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Special Section on Structure Ignition in Wildland-Urban Interface (WUI) Fires

Wildfires that spread into communities, commonly referred to as WUI fires, are a significant problem in Australia, Canada, Europe, South America, and the United States. WUI fire spread is extraordinarily challenging and presents an emerging problem in fire safety science. While it is accepted that WUI fires are an important societal problem, little understanding exists on how to contain and mitigate the hazard associated with such fires. The recent WUI fire in Fort McMurray, Canada in 2016 captured the world’s attention to the devastation WUI fires may bring to communities.

Hardening, or making structures more resistant to ignition in WUI fires, is an accepted approach to lessen the devastation produced by WUI fire exposures [1]. Building codes and standards already exist that provide requirements for the construction of new buildings in areas known to be prone to WUI fires [2,3,4,5]. Proven, scientifically based retrofitting strategies are required for homes, and other buildings, located in areas prone to such fires. The objective of codes and standards is to reduce the risk of structural ignition. They have been developed based on the best information at the time they were developed. The provisions generally focused on flame contact and radiant heat exposures. Based on current research, are these current codes and standards adequate?

A workshop entitled Structure Ignition in Wildland-Urban Interface (WUI) Fires was held on June 18–19, 2015 in Anaheim, CA. The presentations of the workshop were separated into four topic areas: post-fire studies, structure ignition/firebrand accumulation and generation studies, WUI modeling, and evaluation of mitigation strategies. The interested reader is referred to a NIST Special Publication that documents all the presentations at the workshop [6]. In total, 12 presentations were delivered at the workshop. Authors that delivered accepted presentations were invited to submit papers as part of a special section for publication in Fire Technology. As discussed below, 6 papers were ultimately accepted for publication.

In this special section, review papers were presented that discussed the pathways for fires to spread to structures in WUI fires [7], and subsequent potential ignition mitigation strategies [8]. These papers are an important first step, but in general, the ignition mitigation discussion was very USA-focused, underscoring the need for a more global perspective on WUI fires.

Experimental studies focused on developing the needed science to understand firebrand ignition of structures in WUI fires were presented [9, 10]. While it is well established that firebrands are a major factor in WUI fire spread and structure ignition, there remain many unanswered questions, and these experimental studies are attempting to bridge the gap regarding the lack of science in WUI fire research. In an interesting study from Portugal, the fire hazards of campsites are considered. This is an overlooked area and fires produced in campsites may easily lead to destructive WUI fires [11].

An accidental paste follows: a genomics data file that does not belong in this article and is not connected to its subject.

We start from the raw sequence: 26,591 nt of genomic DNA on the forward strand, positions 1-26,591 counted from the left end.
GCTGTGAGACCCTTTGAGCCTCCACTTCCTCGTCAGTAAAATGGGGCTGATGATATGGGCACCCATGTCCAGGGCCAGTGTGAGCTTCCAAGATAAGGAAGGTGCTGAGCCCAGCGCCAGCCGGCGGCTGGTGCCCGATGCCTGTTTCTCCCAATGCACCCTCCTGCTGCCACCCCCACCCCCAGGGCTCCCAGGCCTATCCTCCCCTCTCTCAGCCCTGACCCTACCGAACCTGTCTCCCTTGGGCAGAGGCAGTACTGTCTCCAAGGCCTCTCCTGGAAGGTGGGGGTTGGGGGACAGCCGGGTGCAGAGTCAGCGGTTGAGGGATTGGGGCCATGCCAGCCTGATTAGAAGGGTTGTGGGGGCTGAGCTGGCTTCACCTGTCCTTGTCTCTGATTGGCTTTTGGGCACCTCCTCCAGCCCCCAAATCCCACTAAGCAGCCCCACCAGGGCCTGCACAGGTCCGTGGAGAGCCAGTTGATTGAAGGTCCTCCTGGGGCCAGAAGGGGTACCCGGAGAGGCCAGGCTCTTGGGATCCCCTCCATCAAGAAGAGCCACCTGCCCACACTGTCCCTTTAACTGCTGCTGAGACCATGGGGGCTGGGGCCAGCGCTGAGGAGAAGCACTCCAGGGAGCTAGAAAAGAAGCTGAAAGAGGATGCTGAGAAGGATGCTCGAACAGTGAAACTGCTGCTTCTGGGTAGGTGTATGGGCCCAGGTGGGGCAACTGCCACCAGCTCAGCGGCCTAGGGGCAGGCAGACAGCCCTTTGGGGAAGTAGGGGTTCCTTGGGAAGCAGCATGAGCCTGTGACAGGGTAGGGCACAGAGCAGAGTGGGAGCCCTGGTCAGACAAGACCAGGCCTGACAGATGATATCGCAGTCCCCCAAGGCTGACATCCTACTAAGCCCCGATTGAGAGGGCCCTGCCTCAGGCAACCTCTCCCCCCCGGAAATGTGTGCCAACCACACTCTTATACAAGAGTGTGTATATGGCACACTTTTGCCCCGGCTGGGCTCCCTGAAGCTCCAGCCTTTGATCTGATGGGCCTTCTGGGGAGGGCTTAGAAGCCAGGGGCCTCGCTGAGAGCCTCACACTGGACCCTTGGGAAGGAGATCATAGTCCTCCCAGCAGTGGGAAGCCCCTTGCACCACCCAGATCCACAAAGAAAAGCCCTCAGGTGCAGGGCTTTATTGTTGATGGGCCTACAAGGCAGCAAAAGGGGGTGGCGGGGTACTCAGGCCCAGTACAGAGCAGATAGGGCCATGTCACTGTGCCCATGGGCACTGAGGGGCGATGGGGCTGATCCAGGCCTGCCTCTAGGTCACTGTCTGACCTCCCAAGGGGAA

In another study, conducted by the USDA Forest Service, a simple model to evaluate fire exposures to structures from nearby vegetation was developed [12]. While the model was focused only on radiant heat, and not firebrand exposure, the study also attempts to bring more science to the WUI fire problem.

In summary, a main finding from the workshop was that current WUI codes and standards are not adequate to provide protection since they reflect the present lack of understanding of how WUI fires can ignite structures. In every presentation and paper, firebrands were identified as a major cause of ignition in these fires. This finding has been observed in numerous post-fire studies, yet nearly all the prior firebrand research was focused on transport and not structure vulnerabilities to firebrand showers. Fundamental quantification of firebrand ignition of vegetation and building materials is lacking. As there is a lack of understanding in the WUI fire science, it is not surprising the current codes and standards do not adequately address these issues.

Another finding was the opinion that there was a communication barrier between the standards and codes community and the fire safety science research community in the WUI fire area. It was quite apparent at the workshop that more interaction was needed between these communities to effectively address the WUI fire problem. It is hoped that this workshop will begin these discussions in a more regular fashion.

The workshop was sponsored by ASTM International Committee E05, and was under the direction of Dr. Samuel L. Manzello of the Fire Research Division, part of the National Institute of Standards and Technology’s (NIST) Engineering Laboratory, and Dr. Stephen L. Quarles of the Insurance Institute for Business & Home Safety (IBHS). This workshop was dedicated to the memory of Dr. Robert Hawthorne White, a scientist at the US Department of Agriculture, Forest Service, Forest Products Laboratory for 39 years. Dr. White made significant contributions to fire safety science and ASTM in particular.


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Correspondence to Samuel L. Manzello.

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Manzello, S.L., Quarles, S.L. Special Section on Structure Ignition in Wildland-Urban Interface (WUI) Fires. Fire Technol 53, 425–427 (2017).

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